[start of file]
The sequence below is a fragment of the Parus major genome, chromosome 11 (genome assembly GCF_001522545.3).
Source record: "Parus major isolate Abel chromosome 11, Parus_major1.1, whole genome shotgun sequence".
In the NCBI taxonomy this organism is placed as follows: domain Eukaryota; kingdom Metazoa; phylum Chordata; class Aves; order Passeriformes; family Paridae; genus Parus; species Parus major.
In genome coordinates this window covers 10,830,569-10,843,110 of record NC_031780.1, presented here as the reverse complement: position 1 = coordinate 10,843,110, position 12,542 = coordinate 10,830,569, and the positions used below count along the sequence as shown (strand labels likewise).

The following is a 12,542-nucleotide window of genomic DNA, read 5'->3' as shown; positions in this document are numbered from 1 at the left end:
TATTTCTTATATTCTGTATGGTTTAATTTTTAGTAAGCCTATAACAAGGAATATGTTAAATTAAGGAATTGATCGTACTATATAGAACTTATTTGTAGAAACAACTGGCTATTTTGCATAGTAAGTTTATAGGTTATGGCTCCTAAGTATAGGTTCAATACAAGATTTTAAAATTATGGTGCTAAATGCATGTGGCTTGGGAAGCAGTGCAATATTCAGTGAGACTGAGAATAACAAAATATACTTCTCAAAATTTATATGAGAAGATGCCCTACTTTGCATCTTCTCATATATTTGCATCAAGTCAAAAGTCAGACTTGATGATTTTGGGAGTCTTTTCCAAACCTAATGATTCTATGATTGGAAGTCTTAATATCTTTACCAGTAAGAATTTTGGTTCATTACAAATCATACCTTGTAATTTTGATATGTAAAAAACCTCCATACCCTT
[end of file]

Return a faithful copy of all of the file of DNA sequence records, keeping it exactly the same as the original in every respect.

The sequence below is a fragment of the Parus major genome, chromosome 11 (genome assembly GCF_001522545.3).
Source record: "Parus major isolate Abel chromosome 11, Parus_major1.1, whole genome shotgun sequence".
In the NCBI taxonomy this organism is placed as follows: domain Eukaryota; kingdom Metazoa; phylum Chordata; class Aves; order Passeriformes; family Paridae; genus Parus; species Parus major.
In genome coordinates this window covers 10,830,569-10,843,110 of record NC_031780.1, presented here as the reverse complement: position 1 = coordinate 10,843,110, position 12,542 = coordinate 10,830,569, and the positions used below count along the sequence as shown (strand labels likewise).

The following is a 12,542-nucleotide window of genomic DNA, read 5'->3' as shown; positions in this document are numbered from 1 at the left end:
TATTTCTTATATTCTGTATGGTTTAATTTTTAGTAAGCCTATAACAAGGAATATGTTAAATTAAGGAATTGATCGTACTATATAGAACTTATTTGTAGAAACAACTGGCTATTTTGCATAGTAAGTTTATAGGTTATGGCTCCTAAGTATAGGTTCAATACAAGATTTTAAAATTATGGTGCTAAATGCATGTGGCTTGGGAAGCAGTGCAATATTCAGTGAGACTGAGAATAACAAAATATACTTCTCAAAATTTATATGAGAAGATGCCCTACTTTGCATCTTCTCATATATTTGCATCAAGTCAAAAGTCAGACTTGATGATTTTGGGAGTCTTTTCCAAACCTAATGATTCTATGATTGGAAGTCTTAATATCTTTACCAGTAAGAATTTTGGTTCATTACAAATCATACCTTGTAATTTTGATATGTAAAAAACCTCCATACCCTT